I have been hearing about Such A Fun Age by Kiley Reid basically since the beginning of the pandemic. I knew the basic premise of the story and I suspected the subject matter was going to be quite heavy—especially with the importance and the rise of the Black Lives Matter movement and the (necessary) push for social change in North America. If you’re familiar with my blog, you know I tend to read really light romance or very surface-level escapism fiction, so I knew this was going to be a change for me…but I wanted to read something that would probably make me uncomfortable because I should be reading more stories by diverse authors that don’t tell my life story.
A striking and surprising debut novel from an exhilarating new voice, Such a Fun Age is a page-turning and big-hearted story about race and privilege, set around a young black babysitter, her well-intentioned employer, and a surprising connection that threatens to undo them both.
Alix Chamberlain is a woman who gets what she wants and has made a living, with her confidence-driven brand, showing other women how to do the same. So she is shocked when her babysitter, Emira Tucker, is confronted while watching the Chamberlains’ toddler one night, walking the aisles of their local high-end supermarket. The store’s security guard, seeing a young black woman out late with a white child, accuses Emira of kidnapping two-year-old Briar. A small crowd gathers, a bystander films everything, and Emira is furious and humiliated. Alix resolves to make things right.
But Emira herself is aimless, broke, and wary of Alix’s desire to help. At twenty-five, she is about to lose her health insurance and has no idea what to do with her life. When the video of Emira unearths someone from Alix’s past, both women find themselves on a crash course that will upend everything they think they know about themselves, and each other.
With empathy and piercing social commentary, Such a Fun Age explores the stickiness of transactional relationships, what it means to make someone family, and the complicated reality of being a grown-up. It is a searing debut for our times.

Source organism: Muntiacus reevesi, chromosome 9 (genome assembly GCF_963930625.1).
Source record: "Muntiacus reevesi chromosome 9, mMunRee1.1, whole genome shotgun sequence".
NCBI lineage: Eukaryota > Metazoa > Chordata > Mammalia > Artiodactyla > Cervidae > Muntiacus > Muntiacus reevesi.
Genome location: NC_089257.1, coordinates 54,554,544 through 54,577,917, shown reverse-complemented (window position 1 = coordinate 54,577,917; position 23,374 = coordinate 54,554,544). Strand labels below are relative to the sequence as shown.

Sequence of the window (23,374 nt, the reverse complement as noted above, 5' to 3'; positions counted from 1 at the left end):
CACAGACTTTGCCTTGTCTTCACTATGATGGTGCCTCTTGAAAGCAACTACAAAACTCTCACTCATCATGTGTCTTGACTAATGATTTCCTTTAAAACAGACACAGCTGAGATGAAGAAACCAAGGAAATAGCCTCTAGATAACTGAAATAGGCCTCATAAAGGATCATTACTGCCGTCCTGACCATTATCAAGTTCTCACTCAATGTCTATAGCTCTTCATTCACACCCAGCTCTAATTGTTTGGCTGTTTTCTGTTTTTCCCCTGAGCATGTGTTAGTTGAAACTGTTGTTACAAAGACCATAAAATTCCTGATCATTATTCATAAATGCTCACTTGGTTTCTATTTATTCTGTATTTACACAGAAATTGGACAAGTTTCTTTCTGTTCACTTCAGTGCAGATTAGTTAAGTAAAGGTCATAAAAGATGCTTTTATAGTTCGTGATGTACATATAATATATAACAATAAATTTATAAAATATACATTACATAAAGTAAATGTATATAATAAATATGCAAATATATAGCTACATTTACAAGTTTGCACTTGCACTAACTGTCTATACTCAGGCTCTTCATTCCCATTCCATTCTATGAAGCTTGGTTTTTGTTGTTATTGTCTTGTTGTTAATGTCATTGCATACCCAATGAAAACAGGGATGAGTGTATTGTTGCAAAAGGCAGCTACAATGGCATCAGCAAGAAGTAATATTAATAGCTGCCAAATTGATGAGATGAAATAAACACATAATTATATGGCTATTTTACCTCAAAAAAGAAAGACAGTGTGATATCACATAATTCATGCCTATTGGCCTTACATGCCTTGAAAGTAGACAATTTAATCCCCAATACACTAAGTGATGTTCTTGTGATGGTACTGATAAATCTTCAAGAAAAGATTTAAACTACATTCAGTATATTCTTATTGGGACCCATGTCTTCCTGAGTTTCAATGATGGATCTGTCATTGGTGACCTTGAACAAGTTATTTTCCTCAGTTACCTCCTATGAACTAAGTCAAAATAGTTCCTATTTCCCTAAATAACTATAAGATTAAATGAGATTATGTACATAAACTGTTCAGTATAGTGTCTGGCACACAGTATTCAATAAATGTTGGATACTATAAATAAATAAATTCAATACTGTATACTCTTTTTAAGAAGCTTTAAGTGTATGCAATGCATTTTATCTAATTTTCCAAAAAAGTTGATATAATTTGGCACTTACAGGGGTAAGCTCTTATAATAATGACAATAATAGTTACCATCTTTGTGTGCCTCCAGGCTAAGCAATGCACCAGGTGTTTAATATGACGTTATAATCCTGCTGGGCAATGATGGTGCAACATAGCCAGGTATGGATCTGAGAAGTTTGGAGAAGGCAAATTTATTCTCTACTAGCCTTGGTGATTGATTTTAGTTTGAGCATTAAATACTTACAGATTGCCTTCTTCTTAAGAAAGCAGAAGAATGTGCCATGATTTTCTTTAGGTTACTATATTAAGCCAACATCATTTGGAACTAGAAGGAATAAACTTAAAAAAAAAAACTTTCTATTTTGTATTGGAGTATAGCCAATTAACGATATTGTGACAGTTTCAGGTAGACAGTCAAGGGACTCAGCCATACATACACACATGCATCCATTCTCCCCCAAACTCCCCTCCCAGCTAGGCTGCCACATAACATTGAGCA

I’m honestly a little confused—there was a lot of hype around this book and it won a ton of awards, and though I applaud the author for tackling the subject matter, I feel like there wasn’t enough. Alix is, of course, an entitled, rich white woman, and you’re not supposed to like her (and I didn’t), but I really wish there was a little more to Emira. I understand that it is not a Black woman’s job to educate those around her all the time and fight for what’s right because I’m sure that’s exhausting, but for her to be the central point of view in a book that’s largely about race, I would’ve wished she was a little more mature or a little more ready to put her world into context for the readers because she fell a little flat. I felt bad for Briar, Alix’s daughter and Emira’s charge, but beyond that, I was reading the story and going through the plot without really learning anything. It was a surprisingly quick, light read, but I think I was expecting a different point of view. I just wanted more. I sort of want to read a book about Emira’s group of friends, if I’m being honest…they seemed much more interesting.
“I don’t need you to be mad that it happened. I need you to be mad that it just like… happens.” —Kiley Reid, Such A Fun Age
Thank you to Marjorie Bertrand on Unsplash for the featured photo.